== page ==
Lanier v. South Carolina,
Annotate this Case
474 U.S. 25 (1985)
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U.S. Supreme Court
Lanier v. South Carolina, 474 U.S. 25 (1985)
Lanier v. South Carolina
Decided November 4, 1985
474 U.S. 25
ON PETITION FOR WRIT OF CERTIORARI TO THE COURT OF
APPEALS OF SOUTH CAROLINA
Petitioner, who was convicted of armed robbery, contended that the South Carolina trial court should have suppressed his confession as being the product of an illegal arrest. The South Carolina Court of Appeals affirmed the trial court, holding that, even assuming petitioner's arrest was illegal, the confession was admissible because voluntariness was the test of admissibility and petitioner did not claim that his confession was not voluntary.
Held: The South Carolina Court of Appeals' judgment is vacated, and the case is remanded, because the court's reasoning is inconsistent with well-established precedent holding that a finding of voluntariness of a confession for Fifth Amendment purposes is not, by itself, sufficient to purge the taint of an illegal arrest, but is merely a threshold requirement for Fourth Amendment analysis.
Certiorari granted; vacated and remanded.
The motion for leave to proceed in forma pauperis is granted. The petition for a writ of certiorari is granted.
Petitioner was convicted of armed robbery. He contends that his confession should have been suppressed because it was the product of an illegal arrest. The South Carolina Court of Appeals affirmed the trial court's rejection of his motion to suppress the confession:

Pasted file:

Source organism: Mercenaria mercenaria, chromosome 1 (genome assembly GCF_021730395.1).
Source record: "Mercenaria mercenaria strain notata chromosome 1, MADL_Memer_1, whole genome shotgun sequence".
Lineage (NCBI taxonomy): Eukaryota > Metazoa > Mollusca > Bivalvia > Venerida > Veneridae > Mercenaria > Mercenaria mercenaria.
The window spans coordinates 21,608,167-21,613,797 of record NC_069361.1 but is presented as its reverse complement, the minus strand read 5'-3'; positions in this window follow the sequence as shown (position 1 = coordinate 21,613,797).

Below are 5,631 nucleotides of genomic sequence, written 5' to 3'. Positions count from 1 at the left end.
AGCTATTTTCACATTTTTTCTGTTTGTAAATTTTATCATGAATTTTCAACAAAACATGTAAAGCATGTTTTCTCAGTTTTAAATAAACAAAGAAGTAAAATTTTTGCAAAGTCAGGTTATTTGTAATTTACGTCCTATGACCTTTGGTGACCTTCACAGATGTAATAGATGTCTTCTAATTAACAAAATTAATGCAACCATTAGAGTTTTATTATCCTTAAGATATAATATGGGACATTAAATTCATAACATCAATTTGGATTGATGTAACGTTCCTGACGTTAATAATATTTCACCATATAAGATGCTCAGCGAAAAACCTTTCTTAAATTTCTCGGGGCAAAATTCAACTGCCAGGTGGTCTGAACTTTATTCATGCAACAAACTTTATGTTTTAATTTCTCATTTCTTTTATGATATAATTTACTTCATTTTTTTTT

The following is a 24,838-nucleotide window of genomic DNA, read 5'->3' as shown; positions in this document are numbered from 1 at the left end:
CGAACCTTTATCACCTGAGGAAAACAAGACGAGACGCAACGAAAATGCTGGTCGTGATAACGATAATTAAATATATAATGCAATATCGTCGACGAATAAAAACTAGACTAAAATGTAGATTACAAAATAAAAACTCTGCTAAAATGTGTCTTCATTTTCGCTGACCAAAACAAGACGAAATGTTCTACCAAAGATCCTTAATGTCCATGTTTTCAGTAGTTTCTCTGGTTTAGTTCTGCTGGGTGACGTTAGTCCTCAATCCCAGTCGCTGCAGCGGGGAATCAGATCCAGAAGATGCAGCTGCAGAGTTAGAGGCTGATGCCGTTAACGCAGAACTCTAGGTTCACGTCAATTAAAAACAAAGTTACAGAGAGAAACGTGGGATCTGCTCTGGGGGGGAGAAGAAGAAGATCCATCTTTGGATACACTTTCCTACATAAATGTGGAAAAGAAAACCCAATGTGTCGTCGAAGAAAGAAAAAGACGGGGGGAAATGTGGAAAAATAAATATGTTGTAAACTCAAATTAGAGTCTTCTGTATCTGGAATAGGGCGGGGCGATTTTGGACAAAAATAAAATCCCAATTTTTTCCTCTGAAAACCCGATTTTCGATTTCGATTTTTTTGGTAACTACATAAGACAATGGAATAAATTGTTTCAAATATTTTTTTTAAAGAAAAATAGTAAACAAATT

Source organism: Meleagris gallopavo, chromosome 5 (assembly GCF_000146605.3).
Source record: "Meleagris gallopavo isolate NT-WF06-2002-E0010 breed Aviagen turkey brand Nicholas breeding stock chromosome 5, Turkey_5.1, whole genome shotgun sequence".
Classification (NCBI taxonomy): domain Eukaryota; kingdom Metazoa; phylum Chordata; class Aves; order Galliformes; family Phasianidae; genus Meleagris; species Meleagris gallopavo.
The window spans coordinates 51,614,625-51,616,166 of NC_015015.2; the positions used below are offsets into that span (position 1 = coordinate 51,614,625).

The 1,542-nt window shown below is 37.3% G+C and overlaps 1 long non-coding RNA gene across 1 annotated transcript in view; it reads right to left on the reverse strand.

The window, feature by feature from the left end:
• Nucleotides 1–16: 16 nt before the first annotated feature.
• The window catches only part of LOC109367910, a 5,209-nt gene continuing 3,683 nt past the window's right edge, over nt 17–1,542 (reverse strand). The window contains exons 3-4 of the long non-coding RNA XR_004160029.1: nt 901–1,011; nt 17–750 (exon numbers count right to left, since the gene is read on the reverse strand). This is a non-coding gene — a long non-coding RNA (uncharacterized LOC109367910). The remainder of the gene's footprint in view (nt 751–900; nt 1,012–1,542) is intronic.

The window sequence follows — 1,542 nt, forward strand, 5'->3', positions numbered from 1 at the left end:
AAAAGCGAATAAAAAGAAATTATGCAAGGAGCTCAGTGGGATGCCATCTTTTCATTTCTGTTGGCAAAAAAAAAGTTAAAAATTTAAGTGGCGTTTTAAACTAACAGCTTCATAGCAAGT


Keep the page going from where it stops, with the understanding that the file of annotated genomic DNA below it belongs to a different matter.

"Assuming, without deciding, that Lanier's arrest was illegal, we nevertheless hold his confession was admissible. A confession made while the accused is in custody before any warrant for his arrest has been issued is not per se inadmissible. State v. Funchess, 255 S.C. 385, 179 S.E.2d 25, cert. denied, 404 U.S. 915, 92 S. Ct. 236, 30 L. Ed.2d 189 (1971). Voluntariness remains as the test of admissibility. Id. Even if the arrest was
illegal, the confession will be admissible if it is freely and voluntarily given. State v. Plath, 277 S.C. 126, 284 S.E.2d 221 (1981). Since Lanier does not claim his confession was not voluntary, his argument that the confession was inadmissible is without merit."
App. to Pet. for Cert. A-2. The South Carolina Supreme Court declined further review.
Under well-established precedent,
"the fact that [a] confession may be 'voluntary' for purposes of the Fifth Amendment, in the sense that Miranda warnings were given and understood, is not by itself sufficient to purge the taint of the illegal arrest. In this situation, a finding of 'voluntariness' for purposes of the Fifth Amendment is merely a threshold requirement for Fourth Amendment analysis."
Taylor v. Alabama, 457 U. S. 687, 457 U. S. 690 (1982). See also Dunaway v. New York, 442 U. S. 200, 442 U. S. 217-218 (1979); Brown v. Illinois, 422 U. S. 590, 422 U. S. 602 (1975). The reasoning of the South Carolina Court of Appeals is inconsistent with those cases. We therefore vacate the judgment and remand the case to that court for further proceedings.
It is so ordered.
JUSTICE O'CONNOR, with whom JUSTICE REHNQUIST joins, concurring in the judgment.
I concur in the judgment of the Court vacating the judgment and remanding this case to the South Carolina Court of Appeals. For the reasons stated in my opinion in Taylor v. Alabama, 457 U. S. 687, 457 U. S. 694 (1982) (O'CONNOR, J., dissenting), I believe the court on remand can consider the timing, frequency, and likely effect of whatever Miranda warnings were given to petitioner as factors relevant to the question whether, if petitioner was illegally arrested, his subsequent confession was tainted by the illegal arrest.
JUSTICE MARSHALL dissents from this summary disposition, which has been ordered without affording the parties prior notice or an opportunity to file briefs on the merits.